The Prime Minister of Montenegro Igor Lukšić has signed an agreement with Jewish community leaders to recognize the Jewish community as an official minority in Montenegro.
The agreement was signed during an official ceremony held with representatives of the Montenegro Jewish community, including president of the community, Yasha Alfandri, and Albania's Chief Rabbi Yoel Kaplan.
The recognition was given only a few months after a delegation from the Rabbinical Center of Europe (RCE) and Chief Rabbi of Israel
Yona Metzger met with the prime minister
to discuss the issue.
“We discussed this issue with Prime Minister Lukšić during our meeting and he promised he would move ahead with the issue of official recognition,” said Rabbi Aryeh Goldberg, deputy director of the RCE and a member of the delegation. “We are glad to hear he kept his promise.”
The prime minister made note of the delegation during his address. “This historic agreement was signed quickly and efficiently thank to the visit of Chief Rabbi of Israel Yona Metzger to our country a few months ago,” Lukšić said.
“There is no doubt that this is an historic day and an important milestone for the future of Montenegro Jewry.”
The establishment of the Montenegro Jewish community was initiated by Rabbi Yoel Kaplan. As part of his work to strengthen Jewish life in the Balkan region, Rabbi Kaplan sent a group of yeshiva students to Montenegro in order to celebrate the first official Pesach Seder last year. This was considered the start of the revival of Jewish life in Montenegro.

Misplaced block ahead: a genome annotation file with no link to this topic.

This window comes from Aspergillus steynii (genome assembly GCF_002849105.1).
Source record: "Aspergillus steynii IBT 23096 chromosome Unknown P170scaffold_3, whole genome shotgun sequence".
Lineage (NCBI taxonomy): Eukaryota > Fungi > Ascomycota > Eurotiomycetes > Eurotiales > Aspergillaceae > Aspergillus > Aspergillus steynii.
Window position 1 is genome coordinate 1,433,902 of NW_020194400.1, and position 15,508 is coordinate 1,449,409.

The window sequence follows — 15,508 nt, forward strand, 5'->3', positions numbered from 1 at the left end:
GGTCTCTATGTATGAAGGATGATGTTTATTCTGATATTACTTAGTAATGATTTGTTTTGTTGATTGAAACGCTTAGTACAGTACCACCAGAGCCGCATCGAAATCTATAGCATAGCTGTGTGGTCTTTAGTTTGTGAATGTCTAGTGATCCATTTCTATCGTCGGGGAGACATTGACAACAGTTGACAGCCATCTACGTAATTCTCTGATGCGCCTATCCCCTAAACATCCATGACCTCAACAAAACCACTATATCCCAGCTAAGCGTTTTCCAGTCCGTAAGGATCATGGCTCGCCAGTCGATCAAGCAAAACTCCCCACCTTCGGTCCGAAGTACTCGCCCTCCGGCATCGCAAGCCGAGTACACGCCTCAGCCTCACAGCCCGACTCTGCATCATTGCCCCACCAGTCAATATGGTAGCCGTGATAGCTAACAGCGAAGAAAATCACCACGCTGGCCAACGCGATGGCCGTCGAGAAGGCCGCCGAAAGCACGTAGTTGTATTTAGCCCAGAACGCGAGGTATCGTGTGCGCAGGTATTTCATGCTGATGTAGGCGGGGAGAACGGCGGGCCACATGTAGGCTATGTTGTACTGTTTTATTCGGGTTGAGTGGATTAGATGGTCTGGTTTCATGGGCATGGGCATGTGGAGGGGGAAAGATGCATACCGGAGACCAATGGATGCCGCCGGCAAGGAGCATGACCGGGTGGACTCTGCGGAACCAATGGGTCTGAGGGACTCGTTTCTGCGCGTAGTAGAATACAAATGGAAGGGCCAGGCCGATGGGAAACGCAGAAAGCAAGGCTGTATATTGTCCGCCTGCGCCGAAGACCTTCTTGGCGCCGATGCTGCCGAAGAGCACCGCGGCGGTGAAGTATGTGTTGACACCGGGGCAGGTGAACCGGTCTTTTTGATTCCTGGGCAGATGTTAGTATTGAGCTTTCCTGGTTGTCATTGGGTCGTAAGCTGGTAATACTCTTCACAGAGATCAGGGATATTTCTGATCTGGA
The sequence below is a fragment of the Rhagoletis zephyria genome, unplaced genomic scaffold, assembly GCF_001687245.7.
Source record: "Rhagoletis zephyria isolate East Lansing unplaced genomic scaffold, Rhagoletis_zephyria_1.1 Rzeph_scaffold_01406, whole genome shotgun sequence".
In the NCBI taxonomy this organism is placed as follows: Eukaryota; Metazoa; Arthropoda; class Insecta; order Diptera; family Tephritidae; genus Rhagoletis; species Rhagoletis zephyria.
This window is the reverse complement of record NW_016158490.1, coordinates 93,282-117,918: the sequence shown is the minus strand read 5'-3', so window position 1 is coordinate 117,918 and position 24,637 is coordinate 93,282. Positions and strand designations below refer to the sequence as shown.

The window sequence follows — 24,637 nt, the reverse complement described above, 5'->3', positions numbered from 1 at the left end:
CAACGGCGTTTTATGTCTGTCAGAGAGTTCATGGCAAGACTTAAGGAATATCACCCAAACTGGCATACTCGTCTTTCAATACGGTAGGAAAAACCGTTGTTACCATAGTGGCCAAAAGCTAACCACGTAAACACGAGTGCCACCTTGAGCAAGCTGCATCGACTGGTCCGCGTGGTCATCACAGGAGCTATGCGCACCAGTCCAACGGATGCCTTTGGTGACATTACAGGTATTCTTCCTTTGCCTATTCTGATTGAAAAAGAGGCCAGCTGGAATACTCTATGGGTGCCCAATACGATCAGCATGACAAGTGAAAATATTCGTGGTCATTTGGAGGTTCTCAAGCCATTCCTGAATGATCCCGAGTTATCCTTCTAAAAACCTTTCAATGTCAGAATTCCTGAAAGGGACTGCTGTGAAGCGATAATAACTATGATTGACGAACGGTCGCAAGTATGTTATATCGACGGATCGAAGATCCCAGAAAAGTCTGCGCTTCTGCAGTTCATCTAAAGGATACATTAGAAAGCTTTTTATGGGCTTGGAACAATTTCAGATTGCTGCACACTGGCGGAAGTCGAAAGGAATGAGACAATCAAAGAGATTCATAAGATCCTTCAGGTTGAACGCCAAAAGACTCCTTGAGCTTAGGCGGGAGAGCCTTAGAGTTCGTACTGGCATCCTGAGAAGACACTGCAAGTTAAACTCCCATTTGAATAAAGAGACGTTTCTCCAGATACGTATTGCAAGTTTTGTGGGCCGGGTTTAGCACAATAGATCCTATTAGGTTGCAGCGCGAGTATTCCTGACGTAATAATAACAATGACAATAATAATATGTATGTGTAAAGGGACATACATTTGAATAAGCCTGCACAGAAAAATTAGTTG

The agreement also concerns issues of property and education.
Alfandri thanked the government and noted that Montenegro is one of the few places in Europe where the Holocaust did not reach.
Before the agreement, Montenegro had three officially recognized religions; Roman Catholicism, Orthodox Christianity and Islam.
There are considered around 1,000 Jews in Montenegro and the RCE is delighted to play a role in boosting the small, but committed community.
“Creating a Jewish communal structure in Montenegro is a great challenge but a vital one,” said Rabbi Aryeh Goldberg.
“There is a thirst for being part of a wider Jewish community, not just in their own country, but being connected to the European Jewish community and the RCE is always willing to assist these communities regardless of size.”